Physicians eye AI liabilities, regulations with alert.

Key points:

  • The American Medical Association (AMA) is concerned about potential liabilities and regulations relating to the development and deployment of artificial intelligence in healthcare.
  • The AMA has laid out principles addressing its concerns and offering insights on who should be held liable in cases of AI errors or malfunctions in the health sector.

The American Medical Association (AMA), while recognizing the benefits of artificial intelligence (AI) in healthcare, has expressed concerns about potential liabilities and regulations associated with this technology. Dr. Jesse Ehrenfeld, president of the AMA, voiced these concerns at the HIMSS AI in Healthcare Forum, speaking on the development and deployment of AI in healthcare.

Specific areas of concern for the AMA include who would be held accountable in the event of AI errors or malfunctions. The organization has advocated for AI to “augment” human decision-making, rather than replace it, emphasizing the need for transparency and effective AI design. The AMA’s principles reflect an interest in ensuring the safety and efficacy of AI applications in healthcare, as well as the importance of physicians’ involvement in its development and implementation.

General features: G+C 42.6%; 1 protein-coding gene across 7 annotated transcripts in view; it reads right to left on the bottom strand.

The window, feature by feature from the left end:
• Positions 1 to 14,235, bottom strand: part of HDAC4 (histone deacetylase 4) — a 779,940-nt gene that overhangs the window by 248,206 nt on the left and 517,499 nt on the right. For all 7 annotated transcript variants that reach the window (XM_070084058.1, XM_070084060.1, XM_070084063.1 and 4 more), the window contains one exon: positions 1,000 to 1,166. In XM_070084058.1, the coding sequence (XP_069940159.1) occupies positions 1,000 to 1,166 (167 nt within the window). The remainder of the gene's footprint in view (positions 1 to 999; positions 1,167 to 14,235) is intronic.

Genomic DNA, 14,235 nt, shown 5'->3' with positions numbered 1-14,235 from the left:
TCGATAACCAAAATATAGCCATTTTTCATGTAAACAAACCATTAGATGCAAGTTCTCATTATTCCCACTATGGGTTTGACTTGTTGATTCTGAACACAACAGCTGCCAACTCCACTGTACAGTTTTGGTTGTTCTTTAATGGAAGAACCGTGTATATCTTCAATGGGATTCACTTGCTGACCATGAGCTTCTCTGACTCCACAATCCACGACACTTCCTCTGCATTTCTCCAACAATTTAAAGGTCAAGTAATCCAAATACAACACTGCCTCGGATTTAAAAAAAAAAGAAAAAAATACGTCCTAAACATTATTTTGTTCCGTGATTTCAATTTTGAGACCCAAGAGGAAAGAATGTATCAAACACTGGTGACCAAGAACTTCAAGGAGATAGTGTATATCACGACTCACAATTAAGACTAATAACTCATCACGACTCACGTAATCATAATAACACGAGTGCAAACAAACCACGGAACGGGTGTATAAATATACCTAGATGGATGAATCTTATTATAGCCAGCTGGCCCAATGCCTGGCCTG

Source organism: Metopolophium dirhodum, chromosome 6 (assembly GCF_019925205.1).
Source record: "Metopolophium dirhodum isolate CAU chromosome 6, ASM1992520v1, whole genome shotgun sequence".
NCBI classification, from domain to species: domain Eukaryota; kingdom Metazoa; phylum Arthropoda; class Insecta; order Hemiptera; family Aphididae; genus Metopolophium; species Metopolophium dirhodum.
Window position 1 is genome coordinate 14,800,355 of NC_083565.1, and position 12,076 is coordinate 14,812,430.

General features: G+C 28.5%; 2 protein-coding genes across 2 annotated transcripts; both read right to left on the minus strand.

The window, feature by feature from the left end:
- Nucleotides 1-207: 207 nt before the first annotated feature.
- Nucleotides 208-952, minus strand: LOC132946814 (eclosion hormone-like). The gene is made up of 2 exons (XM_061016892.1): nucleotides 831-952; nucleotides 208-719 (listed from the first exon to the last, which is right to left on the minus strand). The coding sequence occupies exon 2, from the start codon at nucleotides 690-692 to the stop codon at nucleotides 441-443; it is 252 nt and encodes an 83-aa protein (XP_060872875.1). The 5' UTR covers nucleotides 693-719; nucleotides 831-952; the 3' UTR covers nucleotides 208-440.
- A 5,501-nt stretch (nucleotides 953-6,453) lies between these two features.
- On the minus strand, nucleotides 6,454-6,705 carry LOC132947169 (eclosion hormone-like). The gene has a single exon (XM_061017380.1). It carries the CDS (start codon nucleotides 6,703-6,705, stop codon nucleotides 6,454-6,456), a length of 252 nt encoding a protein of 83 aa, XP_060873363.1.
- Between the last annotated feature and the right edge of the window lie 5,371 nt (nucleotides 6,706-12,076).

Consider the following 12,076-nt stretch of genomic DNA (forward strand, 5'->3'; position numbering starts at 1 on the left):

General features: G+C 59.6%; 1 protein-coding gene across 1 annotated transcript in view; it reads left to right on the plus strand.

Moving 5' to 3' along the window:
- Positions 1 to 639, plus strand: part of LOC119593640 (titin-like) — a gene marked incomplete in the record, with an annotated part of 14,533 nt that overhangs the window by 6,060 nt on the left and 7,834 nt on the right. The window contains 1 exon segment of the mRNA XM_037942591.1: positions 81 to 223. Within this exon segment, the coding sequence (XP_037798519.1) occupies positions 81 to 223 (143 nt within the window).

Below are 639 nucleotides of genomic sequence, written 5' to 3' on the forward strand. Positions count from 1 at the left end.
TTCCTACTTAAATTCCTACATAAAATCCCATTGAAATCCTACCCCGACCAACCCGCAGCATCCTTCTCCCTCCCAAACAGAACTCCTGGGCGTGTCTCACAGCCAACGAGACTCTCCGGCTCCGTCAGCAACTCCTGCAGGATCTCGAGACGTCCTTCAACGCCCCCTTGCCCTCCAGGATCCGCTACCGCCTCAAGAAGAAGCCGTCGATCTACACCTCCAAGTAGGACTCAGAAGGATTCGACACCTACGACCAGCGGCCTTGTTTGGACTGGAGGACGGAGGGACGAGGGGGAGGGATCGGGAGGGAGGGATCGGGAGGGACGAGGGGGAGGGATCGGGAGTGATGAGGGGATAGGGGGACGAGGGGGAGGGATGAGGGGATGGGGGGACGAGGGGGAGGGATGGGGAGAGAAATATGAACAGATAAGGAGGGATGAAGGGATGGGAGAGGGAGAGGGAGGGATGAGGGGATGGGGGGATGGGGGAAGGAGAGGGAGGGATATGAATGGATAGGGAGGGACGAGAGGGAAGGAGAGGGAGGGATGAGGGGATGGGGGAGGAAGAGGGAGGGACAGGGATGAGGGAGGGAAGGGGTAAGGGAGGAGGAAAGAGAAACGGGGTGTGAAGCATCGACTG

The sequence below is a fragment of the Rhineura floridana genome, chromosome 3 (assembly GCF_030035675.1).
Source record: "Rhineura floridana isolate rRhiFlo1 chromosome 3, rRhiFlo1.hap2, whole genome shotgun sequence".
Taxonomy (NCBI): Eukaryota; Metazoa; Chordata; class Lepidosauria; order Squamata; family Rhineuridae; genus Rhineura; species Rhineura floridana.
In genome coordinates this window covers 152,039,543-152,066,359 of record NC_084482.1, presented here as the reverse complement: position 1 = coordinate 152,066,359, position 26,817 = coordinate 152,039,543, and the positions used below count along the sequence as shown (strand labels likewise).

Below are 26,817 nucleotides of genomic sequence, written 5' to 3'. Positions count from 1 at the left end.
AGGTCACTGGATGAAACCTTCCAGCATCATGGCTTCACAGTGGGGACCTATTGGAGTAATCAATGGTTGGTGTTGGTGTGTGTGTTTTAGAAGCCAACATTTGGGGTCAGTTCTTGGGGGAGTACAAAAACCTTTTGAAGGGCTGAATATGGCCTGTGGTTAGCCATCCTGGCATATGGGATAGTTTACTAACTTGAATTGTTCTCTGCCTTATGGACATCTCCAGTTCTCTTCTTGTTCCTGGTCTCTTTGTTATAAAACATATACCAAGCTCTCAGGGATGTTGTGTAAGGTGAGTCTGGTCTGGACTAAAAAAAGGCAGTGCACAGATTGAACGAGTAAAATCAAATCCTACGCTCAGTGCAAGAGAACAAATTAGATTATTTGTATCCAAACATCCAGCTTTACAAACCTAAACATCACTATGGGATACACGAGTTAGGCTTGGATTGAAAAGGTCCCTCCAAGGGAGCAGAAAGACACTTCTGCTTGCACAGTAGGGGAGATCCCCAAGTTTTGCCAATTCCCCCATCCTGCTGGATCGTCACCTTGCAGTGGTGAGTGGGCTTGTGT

The AMA maintains that AI should be designed to improve patient outcomes and enhance the delivery of care while preserving the patient-physician relationship. This involves considering the ethical, legal, and social implications surrounding AI’s adoption and how these technologies may affect patients, especially those in vulnerable populations.

In addition to potential AI liabilities, the AMA is also monitoring the implementation of AI in clinical trials and research across the healthcare sector. Its guidelines underscore the importance of transparent and responsible data management in these areas to ensure patient safety and data privacy.

As AI continues to evolve and become even more integrated into the healthcare landscape, the AMA’s views and guidelines will provide important considerations for physicians, developers, and policymakers alike to keep in mind.